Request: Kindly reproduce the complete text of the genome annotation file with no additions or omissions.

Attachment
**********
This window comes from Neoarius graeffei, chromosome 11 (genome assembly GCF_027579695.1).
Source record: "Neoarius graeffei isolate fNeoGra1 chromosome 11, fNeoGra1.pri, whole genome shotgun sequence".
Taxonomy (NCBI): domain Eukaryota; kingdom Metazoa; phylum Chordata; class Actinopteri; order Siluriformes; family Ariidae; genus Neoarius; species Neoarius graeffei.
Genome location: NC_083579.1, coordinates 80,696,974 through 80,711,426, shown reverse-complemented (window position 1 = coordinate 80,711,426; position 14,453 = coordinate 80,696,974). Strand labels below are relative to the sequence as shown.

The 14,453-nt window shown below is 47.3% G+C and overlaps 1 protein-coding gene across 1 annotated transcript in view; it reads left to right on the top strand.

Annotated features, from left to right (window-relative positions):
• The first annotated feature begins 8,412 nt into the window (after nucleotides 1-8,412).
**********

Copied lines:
This window comes from Neoarius graeffei, chromosome 11 (genome assembly GCF_027579695.1).
Source record: "Neoarius graeffei isolate fNeoGra1 chromosome 11, fNeoGra1.pri, whole genome shotgun sequence".
Taxonomy (NCBI): domain Eukaryota; kingdom Metazoa; phylum Chordata; class Actinopteri; order Siluriformes; family Ariidae; genus Neoarius; species Neoarius graeffei.
Genome location: NC_083579.1, coordinates 80,696,974 through 80,711,426, shown reverse-complemented (window position 1 = coordinate 80,711,426; position 14,453 = coordinate 80,696,974). Strand labels below are relative to the sequence as shown.

The 14,453-nt window shown below is 47.3% G+C and overlaps 1 protein-coding gene across 1 annotated transcript in view; it reads left to right on the top strand.

Annotated features, from left to right (window-relative positions):
• The first annotated feature begins 8,412 nt into the window (after nucleotides 1-8,412).